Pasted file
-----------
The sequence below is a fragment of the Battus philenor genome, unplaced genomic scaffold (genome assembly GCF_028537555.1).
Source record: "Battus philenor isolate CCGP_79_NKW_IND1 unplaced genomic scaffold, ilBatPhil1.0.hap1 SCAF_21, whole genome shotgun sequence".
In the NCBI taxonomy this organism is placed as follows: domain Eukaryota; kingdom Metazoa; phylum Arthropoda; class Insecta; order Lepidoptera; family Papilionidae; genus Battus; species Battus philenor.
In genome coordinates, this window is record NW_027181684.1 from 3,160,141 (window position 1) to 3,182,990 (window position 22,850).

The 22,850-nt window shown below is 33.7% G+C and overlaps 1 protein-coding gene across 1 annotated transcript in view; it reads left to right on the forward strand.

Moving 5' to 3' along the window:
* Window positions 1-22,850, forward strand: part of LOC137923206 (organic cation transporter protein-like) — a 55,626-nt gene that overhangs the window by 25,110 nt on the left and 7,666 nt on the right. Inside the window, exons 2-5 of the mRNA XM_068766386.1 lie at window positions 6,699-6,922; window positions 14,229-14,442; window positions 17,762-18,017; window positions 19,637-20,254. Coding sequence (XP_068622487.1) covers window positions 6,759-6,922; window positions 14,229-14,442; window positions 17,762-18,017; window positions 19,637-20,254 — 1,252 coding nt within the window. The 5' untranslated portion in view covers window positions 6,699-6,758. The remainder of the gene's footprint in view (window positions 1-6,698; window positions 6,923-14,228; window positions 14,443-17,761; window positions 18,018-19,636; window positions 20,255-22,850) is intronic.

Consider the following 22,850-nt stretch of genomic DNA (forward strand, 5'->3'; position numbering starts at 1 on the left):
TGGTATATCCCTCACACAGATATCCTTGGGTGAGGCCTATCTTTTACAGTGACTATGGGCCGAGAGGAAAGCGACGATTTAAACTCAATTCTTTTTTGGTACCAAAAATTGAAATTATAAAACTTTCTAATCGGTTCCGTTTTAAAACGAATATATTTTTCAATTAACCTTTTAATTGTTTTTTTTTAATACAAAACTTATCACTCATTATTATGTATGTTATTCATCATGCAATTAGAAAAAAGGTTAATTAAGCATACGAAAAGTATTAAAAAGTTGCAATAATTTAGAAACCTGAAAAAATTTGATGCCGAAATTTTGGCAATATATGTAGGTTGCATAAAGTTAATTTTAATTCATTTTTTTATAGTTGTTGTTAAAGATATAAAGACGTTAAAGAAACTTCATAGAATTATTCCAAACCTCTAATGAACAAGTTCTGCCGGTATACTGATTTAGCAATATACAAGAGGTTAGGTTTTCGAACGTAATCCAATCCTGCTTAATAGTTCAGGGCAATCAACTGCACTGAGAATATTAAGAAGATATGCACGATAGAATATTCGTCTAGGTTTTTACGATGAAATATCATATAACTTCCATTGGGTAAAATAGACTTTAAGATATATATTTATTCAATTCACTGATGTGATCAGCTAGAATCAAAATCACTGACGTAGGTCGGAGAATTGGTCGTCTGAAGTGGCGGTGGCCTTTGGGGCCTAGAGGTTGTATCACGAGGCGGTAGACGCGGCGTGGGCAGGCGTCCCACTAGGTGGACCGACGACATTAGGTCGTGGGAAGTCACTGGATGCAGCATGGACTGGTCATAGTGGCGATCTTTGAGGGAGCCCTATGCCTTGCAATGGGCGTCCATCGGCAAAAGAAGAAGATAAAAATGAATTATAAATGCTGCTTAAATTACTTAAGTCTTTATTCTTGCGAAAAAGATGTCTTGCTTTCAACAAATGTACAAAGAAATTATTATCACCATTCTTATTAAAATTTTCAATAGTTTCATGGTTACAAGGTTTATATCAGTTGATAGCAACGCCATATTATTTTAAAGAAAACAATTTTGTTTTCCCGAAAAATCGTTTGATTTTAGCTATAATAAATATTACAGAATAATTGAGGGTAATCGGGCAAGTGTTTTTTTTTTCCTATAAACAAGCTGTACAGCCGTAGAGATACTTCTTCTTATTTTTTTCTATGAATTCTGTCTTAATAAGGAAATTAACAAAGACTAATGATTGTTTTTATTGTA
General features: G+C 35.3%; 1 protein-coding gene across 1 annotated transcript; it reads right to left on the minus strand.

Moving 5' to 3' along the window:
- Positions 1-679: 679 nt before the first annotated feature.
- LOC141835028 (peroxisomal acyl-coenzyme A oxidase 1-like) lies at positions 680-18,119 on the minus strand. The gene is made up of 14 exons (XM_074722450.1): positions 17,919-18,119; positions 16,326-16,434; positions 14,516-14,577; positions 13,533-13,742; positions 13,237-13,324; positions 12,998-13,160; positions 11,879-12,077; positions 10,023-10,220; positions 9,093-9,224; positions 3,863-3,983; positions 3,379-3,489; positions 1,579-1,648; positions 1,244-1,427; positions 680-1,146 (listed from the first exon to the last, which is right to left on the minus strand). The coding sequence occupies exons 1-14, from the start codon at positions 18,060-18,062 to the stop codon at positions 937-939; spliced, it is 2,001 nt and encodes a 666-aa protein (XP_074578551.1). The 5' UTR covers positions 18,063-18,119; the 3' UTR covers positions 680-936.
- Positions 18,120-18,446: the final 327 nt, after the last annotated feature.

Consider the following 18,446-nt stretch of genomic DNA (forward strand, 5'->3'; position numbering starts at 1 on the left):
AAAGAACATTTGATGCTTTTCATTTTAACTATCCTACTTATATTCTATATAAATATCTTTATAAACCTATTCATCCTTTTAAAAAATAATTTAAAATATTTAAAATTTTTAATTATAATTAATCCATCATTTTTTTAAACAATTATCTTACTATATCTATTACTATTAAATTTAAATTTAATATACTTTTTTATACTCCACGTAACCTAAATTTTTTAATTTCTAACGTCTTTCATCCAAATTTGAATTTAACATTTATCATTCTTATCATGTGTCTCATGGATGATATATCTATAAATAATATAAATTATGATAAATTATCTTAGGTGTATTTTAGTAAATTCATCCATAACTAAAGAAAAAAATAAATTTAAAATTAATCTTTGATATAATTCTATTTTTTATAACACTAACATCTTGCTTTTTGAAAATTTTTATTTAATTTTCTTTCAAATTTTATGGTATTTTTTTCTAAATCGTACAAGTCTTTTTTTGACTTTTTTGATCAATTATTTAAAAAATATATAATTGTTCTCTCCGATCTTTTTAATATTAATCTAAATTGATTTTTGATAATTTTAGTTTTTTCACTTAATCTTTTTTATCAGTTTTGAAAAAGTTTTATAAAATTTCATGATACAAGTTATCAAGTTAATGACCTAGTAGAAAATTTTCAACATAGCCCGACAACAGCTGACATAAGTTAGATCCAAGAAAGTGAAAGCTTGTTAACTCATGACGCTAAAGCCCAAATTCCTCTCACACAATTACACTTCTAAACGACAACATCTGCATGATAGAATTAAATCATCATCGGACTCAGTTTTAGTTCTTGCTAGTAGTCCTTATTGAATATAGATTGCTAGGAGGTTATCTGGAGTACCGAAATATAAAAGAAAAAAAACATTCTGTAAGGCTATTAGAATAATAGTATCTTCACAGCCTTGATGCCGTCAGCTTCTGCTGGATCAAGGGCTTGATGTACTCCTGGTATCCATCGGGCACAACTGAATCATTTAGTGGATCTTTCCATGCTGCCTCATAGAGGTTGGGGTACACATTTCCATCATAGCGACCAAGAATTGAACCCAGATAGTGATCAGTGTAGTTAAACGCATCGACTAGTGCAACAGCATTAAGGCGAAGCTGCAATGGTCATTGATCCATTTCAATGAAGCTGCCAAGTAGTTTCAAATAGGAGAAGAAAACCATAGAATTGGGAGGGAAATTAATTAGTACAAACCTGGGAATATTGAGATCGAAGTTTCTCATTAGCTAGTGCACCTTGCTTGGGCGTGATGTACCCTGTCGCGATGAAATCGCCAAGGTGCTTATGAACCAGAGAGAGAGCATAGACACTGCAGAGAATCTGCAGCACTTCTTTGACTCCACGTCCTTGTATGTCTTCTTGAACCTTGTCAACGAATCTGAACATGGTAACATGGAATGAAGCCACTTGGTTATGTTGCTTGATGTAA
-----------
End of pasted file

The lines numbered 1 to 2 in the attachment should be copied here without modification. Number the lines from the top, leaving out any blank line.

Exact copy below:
The sequence below is a fragment of the Battus philenor genome, unplaced genomic scaffold (genome assembly GCF_028537555.1).
Source record: "Battus philenor isolate CCGP_79_NKW_IND1 unplaced genomic scaffold, ilBatPhil1.0.hap1 SCAF_21, whole genome shotgun sequence".